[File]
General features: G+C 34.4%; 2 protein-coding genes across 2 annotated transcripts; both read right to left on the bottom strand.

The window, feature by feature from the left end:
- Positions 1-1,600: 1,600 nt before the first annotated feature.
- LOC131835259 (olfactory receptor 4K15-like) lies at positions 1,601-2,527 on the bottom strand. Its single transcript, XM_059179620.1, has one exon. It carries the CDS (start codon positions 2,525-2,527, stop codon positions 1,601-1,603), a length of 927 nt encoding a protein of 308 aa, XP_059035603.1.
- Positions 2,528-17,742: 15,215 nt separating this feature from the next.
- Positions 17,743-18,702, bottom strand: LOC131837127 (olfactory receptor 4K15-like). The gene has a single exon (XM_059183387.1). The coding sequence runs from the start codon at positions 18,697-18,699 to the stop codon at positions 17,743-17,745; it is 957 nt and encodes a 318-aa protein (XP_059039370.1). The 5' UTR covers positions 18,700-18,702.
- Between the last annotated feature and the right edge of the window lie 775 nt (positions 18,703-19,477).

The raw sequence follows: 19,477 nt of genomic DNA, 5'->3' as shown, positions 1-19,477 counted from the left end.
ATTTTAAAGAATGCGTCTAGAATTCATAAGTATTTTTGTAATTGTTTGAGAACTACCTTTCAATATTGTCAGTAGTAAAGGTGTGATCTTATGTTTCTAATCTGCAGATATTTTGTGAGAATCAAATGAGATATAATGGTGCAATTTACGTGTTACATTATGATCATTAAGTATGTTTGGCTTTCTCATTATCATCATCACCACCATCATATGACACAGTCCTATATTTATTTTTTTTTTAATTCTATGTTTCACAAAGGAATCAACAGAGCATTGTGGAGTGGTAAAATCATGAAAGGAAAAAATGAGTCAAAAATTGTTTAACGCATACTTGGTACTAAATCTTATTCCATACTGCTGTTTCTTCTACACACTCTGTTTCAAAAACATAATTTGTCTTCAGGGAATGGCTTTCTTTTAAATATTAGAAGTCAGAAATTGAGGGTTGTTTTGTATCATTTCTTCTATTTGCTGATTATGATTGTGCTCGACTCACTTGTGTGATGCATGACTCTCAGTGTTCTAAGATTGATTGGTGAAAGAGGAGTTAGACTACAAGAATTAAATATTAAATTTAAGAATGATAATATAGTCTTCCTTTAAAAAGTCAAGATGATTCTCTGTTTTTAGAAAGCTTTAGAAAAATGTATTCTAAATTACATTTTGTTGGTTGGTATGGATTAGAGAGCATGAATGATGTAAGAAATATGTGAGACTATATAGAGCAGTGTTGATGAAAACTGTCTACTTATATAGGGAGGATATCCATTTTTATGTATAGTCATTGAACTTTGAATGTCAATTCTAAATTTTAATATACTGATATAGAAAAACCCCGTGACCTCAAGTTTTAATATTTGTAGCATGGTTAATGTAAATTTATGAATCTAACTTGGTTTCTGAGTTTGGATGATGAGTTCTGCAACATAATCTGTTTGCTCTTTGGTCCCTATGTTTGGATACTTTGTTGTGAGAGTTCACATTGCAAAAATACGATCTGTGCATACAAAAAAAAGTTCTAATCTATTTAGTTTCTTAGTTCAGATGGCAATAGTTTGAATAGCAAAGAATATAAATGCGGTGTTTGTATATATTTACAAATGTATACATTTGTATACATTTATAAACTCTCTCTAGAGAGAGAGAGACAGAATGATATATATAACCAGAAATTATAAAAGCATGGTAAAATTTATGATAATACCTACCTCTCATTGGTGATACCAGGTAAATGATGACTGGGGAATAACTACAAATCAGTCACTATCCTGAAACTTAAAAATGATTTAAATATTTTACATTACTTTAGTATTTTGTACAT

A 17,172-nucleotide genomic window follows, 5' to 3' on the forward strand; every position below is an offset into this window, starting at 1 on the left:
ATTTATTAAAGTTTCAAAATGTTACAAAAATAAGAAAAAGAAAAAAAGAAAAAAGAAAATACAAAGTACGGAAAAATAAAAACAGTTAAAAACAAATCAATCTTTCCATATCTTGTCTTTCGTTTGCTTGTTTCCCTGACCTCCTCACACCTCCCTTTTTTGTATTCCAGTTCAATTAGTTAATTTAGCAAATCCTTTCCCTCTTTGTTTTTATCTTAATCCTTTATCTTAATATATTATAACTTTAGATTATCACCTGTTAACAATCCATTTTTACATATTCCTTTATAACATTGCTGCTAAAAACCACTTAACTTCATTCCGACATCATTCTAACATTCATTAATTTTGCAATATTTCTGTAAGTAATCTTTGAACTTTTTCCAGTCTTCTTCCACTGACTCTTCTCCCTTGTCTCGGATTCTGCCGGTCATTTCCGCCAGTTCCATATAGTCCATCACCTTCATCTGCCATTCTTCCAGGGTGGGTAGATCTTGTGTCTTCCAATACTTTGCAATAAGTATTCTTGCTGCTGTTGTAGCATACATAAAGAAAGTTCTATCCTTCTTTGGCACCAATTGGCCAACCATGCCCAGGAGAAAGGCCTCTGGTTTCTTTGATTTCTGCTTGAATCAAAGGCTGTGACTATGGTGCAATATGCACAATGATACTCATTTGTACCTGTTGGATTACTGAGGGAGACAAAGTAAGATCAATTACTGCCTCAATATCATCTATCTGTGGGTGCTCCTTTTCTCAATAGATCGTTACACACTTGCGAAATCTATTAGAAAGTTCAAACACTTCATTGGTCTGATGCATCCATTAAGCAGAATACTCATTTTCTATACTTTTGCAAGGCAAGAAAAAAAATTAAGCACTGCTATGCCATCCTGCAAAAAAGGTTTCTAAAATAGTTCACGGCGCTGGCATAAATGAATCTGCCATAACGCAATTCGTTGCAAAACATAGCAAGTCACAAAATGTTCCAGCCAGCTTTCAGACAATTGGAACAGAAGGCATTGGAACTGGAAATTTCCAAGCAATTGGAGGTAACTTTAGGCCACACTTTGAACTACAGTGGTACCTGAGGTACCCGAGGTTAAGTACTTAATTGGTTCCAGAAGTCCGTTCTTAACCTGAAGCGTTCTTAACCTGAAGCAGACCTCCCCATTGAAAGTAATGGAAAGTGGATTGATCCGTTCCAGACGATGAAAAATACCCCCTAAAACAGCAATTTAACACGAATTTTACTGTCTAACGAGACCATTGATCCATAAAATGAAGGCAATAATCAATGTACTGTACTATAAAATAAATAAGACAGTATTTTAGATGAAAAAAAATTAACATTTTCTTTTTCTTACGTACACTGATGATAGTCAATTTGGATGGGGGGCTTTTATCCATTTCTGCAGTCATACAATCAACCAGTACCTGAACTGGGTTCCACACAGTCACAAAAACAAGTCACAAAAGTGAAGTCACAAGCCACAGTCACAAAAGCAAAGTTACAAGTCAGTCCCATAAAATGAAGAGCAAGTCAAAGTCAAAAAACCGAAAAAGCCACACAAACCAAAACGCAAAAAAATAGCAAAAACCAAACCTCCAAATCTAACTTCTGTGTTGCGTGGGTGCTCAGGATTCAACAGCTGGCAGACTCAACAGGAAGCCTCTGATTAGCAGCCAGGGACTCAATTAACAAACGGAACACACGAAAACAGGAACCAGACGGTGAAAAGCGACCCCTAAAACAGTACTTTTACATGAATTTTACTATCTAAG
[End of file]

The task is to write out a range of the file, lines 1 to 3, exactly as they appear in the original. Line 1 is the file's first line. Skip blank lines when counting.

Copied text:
General features: G+C 34.4%; 2 protein-coding genes across 2 annotated transcripts; both read right to left on the bottom strand.

The window, feature by feature from the left end:
- Positions 1-1,600: 1,600 nt before the first annotated feature.